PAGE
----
Canvas 53.5 cm by 65 cm
Frame stamped 87.5 cm by 77 cm
We present you an authentic painting by Théodore Géricault
Bruno Chenique's 47-page expert report is available upon request. The work is visible on Paris by appointment.
The painting will be included in the catalog raisonné of Théodore Géricault's paintings, in preparation.
GERICAULT Théodore (1791-1824)
Considered as the first of the romantics, Théodore Géricault was also one of the precursors of realism. Diverse and experimental, his work bears witness to the world that disappeared with the Ancien Régime and his successor, from the Empire to the Restoration.
The son of a family, Théodore Géricault follows his parents in Paris and studies at Lycée Louis-le-Grand. His taste for painting, he entered in 1808 in the studio of Carle Vernet, where he is linked with his son Horace, then frequented that of Baron Guerin (1810-1812), who introduced him to the technique of Louis David. At the same time, he sets up his easel in the Louvre and works to make copies of great masters - especially Rubens and the painters of the Italian Renaissance. In 1811 he escaped conscription and in 1814 he became engaged in the service of Louis XVIII.
Very early, Géricault devotes a passion to the horse. Between his Officer of Hunters on Horseback of the Imperial Guard charging (Louvre), monumental format table that disturbs the visitors of the Salon of 1812, and its antithesis, the wounded Cuirassier, leaving the fire (Louvre, 1814 [other version at the Brooklyn Museum of New York]), the first painting described as "romantic", take place other portraits of soldiers who announce Gustave Courbet (Officer of Carabineers, Rouen) or who sacrifice to an inclination for the morbid (the cart of wounded soldiers, Fitzwilliam Museum, Cambridge, Géricault made "his" trip from Italy in 1816-1817.In Florence, then in Rome, he admits his admiration for Michelangelo and Raphael, of which there are drawings that reflect his personal assimilation of classicism. , erotic scenes without restraint and the various sketches of the Race of free horses, preparatory to a great composition that will not see the day.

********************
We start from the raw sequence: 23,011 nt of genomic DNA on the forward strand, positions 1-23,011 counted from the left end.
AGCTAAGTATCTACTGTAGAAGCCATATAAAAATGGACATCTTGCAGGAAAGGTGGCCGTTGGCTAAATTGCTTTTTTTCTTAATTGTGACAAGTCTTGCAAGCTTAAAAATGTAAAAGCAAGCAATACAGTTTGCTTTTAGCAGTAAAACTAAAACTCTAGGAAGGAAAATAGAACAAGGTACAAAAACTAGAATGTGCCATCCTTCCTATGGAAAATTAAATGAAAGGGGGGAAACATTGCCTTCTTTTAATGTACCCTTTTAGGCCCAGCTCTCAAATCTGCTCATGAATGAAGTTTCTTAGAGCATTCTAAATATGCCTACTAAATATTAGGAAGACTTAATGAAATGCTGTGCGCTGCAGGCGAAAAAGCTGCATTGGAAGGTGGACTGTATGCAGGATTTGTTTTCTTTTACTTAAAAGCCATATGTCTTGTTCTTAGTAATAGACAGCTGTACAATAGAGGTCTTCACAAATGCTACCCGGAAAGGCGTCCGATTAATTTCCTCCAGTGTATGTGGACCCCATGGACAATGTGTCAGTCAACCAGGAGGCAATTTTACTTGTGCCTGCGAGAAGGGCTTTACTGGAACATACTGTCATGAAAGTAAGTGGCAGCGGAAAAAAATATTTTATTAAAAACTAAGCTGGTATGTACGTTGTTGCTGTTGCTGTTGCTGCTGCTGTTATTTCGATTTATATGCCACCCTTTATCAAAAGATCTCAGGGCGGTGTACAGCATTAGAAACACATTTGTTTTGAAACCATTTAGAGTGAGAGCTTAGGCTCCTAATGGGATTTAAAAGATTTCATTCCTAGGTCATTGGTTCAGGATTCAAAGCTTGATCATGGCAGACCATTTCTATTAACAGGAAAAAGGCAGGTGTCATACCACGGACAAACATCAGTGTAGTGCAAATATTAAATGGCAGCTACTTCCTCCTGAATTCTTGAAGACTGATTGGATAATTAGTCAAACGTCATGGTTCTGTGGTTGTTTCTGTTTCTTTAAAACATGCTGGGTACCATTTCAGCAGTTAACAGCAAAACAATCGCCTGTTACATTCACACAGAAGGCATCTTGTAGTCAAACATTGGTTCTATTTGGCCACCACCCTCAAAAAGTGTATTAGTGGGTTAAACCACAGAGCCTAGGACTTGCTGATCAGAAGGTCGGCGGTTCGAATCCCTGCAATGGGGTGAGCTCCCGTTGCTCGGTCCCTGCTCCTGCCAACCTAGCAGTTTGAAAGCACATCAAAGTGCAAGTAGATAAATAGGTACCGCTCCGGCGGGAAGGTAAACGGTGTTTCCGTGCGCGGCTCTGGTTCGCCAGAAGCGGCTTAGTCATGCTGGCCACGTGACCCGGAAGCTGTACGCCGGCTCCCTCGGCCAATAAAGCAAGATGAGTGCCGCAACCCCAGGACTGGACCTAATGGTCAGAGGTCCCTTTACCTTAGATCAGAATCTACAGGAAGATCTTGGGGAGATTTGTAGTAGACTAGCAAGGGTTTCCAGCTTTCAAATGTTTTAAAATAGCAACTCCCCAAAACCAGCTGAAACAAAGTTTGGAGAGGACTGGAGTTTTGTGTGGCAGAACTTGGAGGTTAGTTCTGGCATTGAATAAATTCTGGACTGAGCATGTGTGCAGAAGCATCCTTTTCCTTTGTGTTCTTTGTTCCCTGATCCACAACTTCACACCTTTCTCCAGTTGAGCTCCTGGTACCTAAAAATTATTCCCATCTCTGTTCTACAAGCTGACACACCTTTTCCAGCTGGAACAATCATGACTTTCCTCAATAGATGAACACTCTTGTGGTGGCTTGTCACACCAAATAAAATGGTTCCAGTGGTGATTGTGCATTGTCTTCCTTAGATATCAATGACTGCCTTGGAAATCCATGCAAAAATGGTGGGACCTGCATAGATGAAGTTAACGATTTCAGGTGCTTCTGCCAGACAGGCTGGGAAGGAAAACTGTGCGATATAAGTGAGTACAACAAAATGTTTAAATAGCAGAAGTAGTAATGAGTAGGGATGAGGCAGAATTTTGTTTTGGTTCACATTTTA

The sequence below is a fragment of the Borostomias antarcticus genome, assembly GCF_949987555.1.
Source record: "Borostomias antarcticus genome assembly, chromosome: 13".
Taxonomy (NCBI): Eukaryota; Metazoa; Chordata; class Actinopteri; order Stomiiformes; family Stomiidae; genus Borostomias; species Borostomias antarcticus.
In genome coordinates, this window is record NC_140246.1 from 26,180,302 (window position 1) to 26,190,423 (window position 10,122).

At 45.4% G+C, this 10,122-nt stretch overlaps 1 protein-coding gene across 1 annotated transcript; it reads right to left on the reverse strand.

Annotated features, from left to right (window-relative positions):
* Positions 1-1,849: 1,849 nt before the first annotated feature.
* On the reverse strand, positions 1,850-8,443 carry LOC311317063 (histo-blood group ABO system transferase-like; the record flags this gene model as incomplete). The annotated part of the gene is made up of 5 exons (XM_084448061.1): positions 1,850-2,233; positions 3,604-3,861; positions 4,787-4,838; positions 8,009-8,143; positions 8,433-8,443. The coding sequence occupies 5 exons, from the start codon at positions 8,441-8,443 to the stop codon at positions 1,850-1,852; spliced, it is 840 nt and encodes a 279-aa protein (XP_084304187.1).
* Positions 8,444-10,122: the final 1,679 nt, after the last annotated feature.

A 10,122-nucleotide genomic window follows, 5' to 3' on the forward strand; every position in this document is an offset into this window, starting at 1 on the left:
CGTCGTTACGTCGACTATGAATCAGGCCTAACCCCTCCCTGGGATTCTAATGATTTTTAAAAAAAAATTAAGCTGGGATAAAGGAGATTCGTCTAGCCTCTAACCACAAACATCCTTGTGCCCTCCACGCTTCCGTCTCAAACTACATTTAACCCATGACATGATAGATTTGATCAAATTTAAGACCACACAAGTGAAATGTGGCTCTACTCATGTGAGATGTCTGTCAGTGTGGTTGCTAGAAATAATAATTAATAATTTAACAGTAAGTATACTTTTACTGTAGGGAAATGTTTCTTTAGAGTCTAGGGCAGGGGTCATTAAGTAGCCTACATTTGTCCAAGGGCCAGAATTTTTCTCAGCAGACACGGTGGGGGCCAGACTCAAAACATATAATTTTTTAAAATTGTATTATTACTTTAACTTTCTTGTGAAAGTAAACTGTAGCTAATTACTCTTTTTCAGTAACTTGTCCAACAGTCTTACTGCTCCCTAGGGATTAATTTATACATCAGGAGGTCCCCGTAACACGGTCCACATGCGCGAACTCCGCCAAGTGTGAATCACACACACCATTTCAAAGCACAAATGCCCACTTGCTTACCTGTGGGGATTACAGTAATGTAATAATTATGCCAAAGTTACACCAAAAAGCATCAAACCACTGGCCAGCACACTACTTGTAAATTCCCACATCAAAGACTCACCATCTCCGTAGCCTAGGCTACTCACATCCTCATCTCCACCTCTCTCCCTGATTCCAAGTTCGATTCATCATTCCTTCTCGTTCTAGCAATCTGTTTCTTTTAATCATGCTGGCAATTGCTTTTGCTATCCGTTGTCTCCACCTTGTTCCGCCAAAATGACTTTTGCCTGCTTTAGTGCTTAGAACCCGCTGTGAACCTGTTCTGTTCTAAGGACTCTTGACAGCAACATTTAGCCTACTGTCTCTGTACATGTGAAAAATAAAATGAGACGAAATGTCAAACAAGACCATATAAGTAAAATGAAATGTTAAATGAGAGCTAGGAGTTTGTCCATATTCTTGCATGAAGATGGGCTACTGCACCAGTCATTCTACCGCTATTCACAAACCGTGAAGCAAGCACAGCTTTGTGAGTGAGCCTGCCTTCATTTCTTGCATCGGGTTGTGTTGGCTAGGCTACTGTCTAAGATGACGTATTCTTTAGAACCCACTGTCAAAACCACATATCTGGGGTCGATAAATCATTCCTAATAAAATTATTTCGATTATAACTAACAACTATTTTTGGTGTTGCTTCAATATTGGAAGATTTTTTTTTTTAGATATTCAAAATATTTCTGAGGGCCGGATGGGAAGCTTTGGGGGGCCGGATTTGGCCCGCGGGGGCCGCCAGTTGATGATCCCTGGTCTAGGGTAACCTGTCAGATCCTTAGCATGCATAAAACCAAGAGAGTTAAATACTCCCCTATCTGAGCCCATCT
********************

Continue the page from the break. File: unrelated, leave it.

On his return to France, Géricault locks himself into the studio he has occupied since 1813 to focus on what remains his most ambitious work - and one of the largest pages of modern painting - the Raft of the Medusa (1818-1819, Louvre). He also finds in the murder of the notable Antoine Fualdès (1817) matter to be fixed on the fact of actuality. At the same time, he extends his interest in animal painting to other subjects than horses (bulls, cats, dogs, animals from the Jardin des Plantes, and even animals at the slaughterhouse), while becoming a portraitist of children. . Above all, he is one of the first in France, with Baron Gros, to practice lithography (the Boxing Combat being indicative of the strong interest of the artist for the fate of blacks).
In 1820-1821, Géricault stayed in London, where his Raft of the Medusa was successfully exhibited. He becomes aware of the objectivity of painters as Constable in front of nature. His lithographs will also mark the birth of the modern landscape. In addition to the Epsom Derby (1821, Louvre), he executed numerous studies of working or draft horses. His latest Parisian works are characterized by a saving of light (the plaster oven, 1822-1823, Louvre). Among them are the five portraits of the mentally ill (Aliéné cleptoman, circa 1822) in which Géricault demonstrates a scientific realism that is as exceptional in its bill as respectful of people.
Died at the age of 32 following a fall from his horse, Géricault had a career of twelve years, during which only three of his works were exhibited. He will nonetheless exert a decisive influence on Eugène Delacroix and on most other great painters of the nineteenth century.
Price : on request